One week from today, California voters will be deciding the fate of seven state ballot propositions, local measures, and a variety of federal, state and local races.
Voter’s Choice Act counties began opening voting centers on October 29, and many more counties are scheduled to open early voting centers this week. To find out where you can register to vote, vote early or drop off a vote-by-mail ballot, click here.
For more information on voting, visit the California Secretary of State’s website at https://www.sos.ca.gov/elections.
Vote ‘No’ on Prop. 29 and Prop. 30
This election, the California Chamber of Commerce is opposing two ballot measures:
- Proposition 29: This measure would require dialysis clinics to maintain, at the dialysis clinic’s expense, at least one licensed physician, nurse practitioner or physician assistant on site during all times that in-center dialysis patients are being treated; and
- Proposition 30: This measure proposes to raise the tax on personal income above $2 million by 1.75 percentage points to subsidize zero-emission vehicles and charging stations.
The CalChamber opposes Proposition 29 because it would dramatically increase costs, which will be passed on to all Californians in the form of higher insurance premiums and higher taxes for government-sponsored health care.
Moreover, the physician on-site requirement is unnecessary given that dialysis treatment is prescribed by a patient’s personal physician and administered by specially trained nephrology nurses and patient care technicians.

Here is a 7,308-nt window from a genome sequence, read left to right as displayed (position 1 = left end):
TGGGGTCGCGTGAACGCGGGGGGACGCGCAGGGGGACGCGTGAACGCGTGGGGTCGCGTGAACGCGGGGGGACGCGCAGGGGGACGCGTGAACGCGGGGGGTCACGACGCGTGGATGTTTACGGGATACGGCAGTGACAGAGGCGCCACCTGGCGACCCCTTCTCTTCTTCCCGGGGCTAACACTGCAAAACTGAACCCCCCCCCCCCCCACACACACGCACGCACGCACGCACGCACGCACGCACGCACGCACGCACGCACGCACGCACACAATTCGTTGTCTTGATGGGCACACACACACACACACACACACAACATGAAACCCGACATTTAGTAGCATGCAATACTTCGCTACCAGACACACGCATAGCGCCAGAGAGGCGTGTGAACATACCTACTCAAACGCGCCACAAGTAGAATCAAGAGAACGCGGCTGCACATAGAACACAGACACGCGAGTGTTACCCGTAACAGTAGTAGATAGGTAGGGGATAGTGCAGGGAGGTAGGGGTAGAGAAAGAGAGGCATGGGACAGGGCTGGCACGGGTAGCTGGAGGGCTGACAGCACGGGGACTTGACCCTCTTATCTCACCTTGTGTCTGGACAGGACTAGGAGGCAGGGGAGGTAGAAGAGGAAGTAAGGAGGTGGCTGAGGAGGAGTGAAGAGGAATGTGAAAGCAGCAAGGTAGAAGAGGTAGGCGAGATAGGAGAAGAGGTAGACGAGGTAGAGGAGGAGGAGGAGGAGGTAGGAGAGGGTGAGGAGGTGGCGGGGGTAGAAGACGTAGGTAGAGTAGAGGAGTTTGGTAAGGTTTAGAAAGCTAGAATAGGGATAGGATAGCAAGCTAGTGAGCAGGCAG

Read why 21 newspapers across California are urging voters to vote No on Prop. 29.
California has the highest personal income tax rate in the country at 13.3%, while Alaska, Florida, Nevada, South Dakota, Texas, Washington and Wyoming do not impose any income tax. In 2019, the top 8% of income taxpayers paid 75% of the state’s personal income tax (PIT) revenue. In the 2022 budget year, PIT revenue will account for nearly two-thirds of all state General Fund revenues.
The CalChamber opposes Proposition 30 because layering more taxes on top of the current PIT rate of 13.3% will inevitably drive more high earners out of the state and decrease General Fund dollars.
Read why 18 newspapers across the state are urging Californians to vote No on Prop. 30.